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May 13, 2022

ESG, a well-known acronym for environmental, social and corporate governance (“ESG”), is a timely topic for the life sciences industry. At EisnerAmper’s May Life Sciences CFO Roundtable “The New CFO Imperative -- ESG,” Michael Hadjiloucas, the firm’s national pharmaceutical and medical devices sector leader, moderated a chat with Lourenco Miranda, managing director of ESG & Sustainability Solutions. The roundtable focused on some of the challenges the industry is facing and why ESG is now requiring the close attention of CFOs.

Some of the key takeaways and questions that were discussed include:

  • ESG crosses all business lines and topics. Be aware of the impact on your company’s bottom line and proactively manage environmental and social risks.
  • Consider the concept of “double materiality;” sustainability opportunities stand to benefit the environment and your business.
  • Proactively discuss ESG with executives and your board.
  • It’s the beginning of ESG’s evolution; ESG is what stakeholders and investors are looking for.

What are your policies and strategies for talent recruitment, promotion, and retention? 

  • Retention is key; more cost-effective versus hiring.
  • During the recruiting process, remove names to eliminate bias.
  • Build diversity, equity and inclusion (DEI) metrics into human resources (HR) policies.

Do you have an existing policy that explicitly considers human rights issues (e.g., U.N. Guiding Principles on Business and Human Rights) relating to internal operations and supply chain? 

  • Have this written down and included in a firm-wide policy.
  • Be aware that complaints could lead to sanctions impacting your bottom line.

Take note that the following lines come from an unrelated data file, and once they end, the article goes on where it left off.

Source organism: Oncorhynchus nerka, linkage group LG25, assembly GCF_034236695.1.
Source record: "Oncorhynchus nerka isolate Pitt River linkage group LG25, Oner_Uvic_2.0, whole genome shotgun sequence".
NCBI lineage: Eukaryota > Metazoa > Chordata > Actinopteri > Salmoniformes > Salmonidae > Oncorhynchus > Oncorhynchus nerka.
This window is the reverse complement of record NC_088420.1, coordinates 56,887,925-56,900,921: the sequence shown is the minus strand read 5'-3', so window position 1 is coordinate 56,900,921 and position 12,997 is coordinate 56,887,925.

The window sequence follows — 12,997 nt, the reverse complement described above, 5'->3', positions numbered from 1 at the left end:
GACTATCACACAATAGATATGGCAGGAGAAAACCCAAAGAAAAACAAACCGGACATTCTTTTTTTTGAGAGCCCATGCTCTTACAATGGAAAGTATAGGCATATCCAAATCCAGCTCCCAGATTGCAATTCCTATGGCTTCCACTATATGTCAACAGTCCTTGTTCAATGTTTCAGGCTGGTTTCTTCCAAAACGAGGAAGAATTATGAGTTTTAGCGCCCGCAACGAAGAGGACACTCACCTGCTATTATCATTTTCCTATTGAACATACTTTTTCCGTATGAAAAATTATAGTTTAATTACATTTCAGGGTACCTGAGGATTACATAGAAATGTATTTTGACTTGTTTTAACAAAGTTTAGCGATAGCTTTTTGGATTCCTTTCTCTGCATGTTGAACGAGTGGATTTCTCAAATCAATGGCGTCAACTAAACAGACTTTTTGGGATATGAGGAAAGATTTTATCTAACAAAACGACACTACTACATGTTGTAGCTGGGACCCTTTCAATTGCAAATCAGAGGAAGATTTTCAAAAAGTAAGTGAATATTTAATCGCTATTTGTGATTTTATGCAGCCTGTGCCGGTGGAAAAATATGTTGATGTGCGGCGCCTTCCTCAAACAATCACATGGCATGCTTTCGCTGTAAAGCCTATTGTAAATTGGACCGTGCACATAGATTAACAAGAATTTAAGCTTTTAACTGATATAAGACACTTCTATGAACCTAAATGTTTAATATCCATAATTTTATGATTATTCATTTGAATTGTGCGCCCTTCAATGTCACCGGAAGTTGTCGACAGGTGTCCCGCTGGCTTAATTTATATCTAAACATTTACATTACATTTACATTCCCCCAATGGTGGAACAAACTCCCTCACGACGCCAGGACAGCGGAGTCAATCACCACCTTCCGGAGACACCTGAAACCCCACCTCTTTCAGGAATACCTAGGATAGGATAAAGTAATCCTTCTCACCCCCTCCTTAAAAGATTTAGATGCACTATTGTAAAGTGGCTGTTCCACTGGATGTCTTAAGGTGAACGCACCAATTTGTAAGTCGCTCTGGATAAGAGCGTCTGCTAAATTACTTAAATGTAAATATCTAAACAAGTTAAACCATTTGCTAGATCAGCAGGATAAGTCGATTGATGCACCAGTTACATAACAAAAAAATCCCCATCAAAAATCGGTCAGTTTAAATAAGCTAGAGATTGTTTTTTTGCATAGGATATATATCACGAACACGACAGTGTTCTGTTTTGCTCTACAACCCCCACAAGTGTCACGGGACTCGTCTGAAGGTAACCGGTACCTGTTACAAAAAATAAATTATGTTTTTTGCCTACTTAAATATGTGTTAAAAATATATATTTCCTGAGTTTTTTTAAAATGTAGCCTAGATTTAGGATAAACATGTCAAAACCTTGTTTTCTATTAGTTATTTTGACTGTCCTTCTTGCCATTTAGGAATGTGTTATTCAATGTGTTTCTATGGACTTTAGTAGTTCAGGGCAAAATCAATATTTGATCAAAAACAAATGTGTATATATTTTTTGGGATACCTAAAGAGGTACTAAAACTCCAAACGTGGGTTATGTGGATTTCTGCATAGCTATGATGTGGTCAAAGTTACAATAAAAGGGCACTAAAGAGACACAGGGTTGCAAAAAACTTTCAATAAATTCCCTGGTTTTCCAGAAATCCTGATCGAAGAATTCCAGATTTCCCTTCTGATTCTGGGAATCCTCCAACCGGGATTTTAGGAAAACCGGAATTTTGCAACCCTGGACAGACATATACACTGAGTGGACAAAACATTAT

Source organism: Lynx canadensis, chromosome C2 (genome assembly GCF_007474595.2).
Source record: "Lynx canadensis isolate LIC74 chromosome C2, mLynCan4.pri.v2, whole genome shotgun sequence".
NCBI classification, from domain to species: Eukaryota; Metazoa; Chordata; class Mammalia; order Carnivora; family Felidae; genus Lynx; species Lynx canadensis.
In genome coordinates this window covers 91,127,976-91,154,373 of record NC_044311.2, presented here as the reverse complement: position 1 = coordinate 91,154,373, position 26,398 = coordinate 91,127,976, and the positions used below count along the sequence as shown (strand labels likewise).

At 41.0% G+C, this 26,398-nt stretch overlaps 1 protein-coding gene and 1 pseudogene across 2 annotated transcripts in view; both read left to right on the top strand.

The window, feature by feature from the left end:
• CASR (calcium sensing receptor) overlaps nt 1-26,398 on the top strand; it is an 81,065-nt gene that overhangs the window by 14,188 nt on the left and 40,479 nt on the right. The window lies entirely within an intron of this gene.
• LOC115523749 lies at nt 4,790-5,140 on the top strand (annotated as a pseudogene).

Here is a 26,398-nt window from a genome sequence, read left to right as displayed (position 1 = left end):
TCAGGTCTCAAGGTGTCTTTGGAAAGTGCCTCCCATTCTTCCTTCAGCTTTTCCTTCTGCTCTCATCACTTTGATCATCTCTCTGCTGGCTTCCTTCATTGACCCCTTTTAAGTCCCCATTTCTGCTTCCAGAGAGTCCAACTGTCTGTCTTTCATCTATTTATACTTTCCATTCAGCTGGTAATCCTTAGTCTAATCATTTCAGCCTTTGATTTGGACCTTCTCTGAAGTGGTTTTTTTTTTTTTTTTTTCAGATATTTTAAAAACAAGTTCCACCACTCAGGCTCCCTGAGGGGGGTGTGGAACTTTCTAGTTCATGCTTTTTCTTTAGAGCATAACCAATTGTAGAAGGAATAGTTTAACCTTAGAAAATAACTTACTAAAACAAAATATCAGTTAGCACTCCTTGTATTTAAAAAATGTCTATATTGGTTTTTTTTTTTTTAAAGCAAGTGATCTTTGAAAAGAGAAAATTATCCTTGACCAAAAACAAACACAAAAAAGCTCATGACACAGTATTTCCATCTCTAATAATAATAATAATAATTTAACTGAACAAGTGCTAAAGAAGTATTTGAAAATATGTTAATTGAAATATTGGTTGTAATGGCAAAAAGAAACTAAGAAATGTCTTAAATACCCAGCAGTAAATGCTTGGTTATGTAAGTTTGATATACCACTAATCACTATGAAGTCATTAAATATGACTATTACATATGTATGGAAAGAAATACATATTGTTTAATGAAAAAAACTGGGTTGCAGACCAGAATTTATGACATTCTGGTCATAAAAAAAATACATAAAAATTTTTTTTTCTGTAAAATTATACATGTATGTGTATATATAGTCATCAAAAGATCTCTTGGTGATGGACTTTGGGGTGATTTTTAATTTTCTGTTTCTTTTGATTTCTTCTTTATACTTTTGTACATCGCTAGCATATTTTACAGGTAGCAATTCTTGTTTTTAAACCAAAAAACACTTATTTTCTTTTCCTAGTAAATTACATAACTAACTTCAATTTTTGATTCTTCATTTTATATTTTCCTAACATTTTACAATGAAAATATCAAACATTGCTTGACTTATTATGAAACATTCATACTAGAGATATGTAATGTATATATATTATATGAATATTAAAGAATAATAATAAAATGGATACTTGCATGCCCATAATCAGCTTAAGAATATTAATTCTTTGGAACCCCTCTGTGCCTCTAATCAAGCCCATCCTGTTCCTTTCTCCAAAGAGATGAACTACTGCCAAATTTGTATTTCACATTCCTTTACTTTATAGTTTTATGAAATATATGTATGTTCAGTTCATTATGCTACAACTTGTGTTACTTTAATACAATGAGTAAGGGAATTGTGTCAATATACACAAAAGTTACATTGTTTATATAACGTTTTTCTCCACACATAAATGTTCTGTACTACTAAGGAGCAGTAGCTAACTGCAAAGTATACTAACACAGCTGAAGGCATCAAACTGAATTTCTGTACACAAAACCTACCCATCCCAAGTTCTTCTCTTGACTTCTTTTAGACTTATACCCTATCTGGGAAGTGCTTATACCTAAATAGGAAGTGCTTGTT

What is the oversight mechanism for data security, cybersecurity, data protection standards, and internal controls?

  • We have seen this area having the most impact and material risks from an ESG perspective.
  • What occurs in this area could really hurt a company’s reputation; incidents may impact fundraising.
  • Consider social media as part of your overall strategy.
  • Any external tests and assertions should be publicly available.
  • Insurance companies have targets to meet for sustainability, i.e., concessions for companies that meet certain standards.

After integrating ESG and improving sustainability, your company will be better positioned to:

  • Manage resources in a more efficient and cost-effective way.
  • Reduce the cost of capital and widen access to finance and attract investors.
  • Manage operational risks; reduce the risk of fines, penalties, and other regulatory issues.
  • Create opportunities to develop new markets and new products.

When you integrate ESG and sustainability in your business, you can increase long-term profitability while doing good for the environment and society. This just scratches the surface of why ESG is becoming an increasingly important topic in the life sciences industry.

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